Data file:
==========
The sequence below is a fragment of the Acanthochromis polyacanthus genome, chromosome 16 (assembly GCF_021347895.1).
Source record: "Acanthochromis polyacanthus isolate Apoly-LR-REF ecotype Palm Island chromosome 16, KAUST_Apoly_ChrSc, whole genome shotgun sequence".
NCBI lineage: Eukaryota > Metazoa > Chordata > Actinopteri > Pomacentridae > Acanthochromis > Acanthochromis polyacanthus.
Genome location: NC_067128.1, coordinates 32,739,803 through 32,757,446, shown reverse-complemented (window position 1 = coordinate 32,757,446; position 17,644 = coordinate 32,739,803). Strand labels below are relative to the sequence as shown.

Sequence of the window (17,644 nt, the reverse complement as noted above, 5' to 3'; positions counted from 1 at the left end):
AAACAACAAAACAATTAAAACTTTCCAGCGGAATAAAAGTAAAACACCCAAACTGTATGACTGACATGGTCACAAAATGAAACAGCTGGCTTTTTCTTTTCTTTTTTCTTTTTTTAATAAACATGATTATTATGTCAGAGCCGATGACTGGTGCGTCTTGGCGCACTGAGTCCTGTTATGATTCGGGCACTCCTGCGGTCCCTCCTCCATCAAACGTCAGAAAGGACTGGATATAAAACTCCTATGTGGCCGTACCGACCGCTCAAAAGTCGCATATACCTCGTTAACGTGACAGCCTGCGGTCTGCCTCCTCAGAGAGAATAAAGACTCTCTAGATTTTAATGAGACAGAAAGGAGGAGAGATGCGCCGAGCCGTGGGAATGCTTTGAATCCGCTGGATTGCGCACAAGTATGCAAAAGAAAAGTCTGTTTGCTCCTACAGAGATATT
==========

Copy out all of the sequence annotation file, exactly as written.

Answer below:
The sequence below is a fragment of the Acanthochromis polyacanthus genome, chromosome 16 (assembly GCF_021347895.1).
Source record: "Acanthochromis polyacanthus isolate Apoly-LR-REF ecotype Palm Island chromosome 16, KAUST_Apoly_ChrSc, whole genome shotgun sequence".
NCBI lineage: Eukaryota > Metazoa > Chordata > Actinopteri > Pomacentridae > Acanthochromis > Acanthochromis polyacanthus.
Genome location: NC_067128.1, coordinates 32,739,803 through 32,757,446, shown reverse-complemented (window position 1 = coordinate 32,757,446; position 17,644 = coordinate 32,739,803). Strand labels below are relative to the sequence as shown.

Sequence of the window (17,644 nt, the reverse complement as noted above, 5' to 3'; positions counted from 1 at the left end):
AAACAACAAAACAATTAAAACTTTCCAGCGGAATAAAAGTAAAACACCCAAACTGTATGACTGACATGGTCACAAAATGAAACAGCTGGCTTTTTCTTTTCTTTTTTCTTTTTTTAATAAACATGATTATTATGTCAGAGCCGATGACTGGTGCGTCTTGGCGCACTGAGTCCTGTTATGATTCGGGCACTCCTGCGGTCCCTCCTCCATCAAACGTCAGAAAGGACTGGATATAAAACTCCTATGTGGCCGTACCGACCGCTCAAAAGTCGCATATACCTCGTTAACGTGACAGCCTGCGGTCTGCCTCCTCAGAGAGAATAAAGACTCTCTAGATTTTAATGAGACAGAAAGGAGGAGAGATGCGCCGAGCCGTGGGAATGCTTTGAATCCGCTGGATTGCGCACAAGTATGCAAAAGAAAAGTCTGTTTGCTCCTACAGAGATATT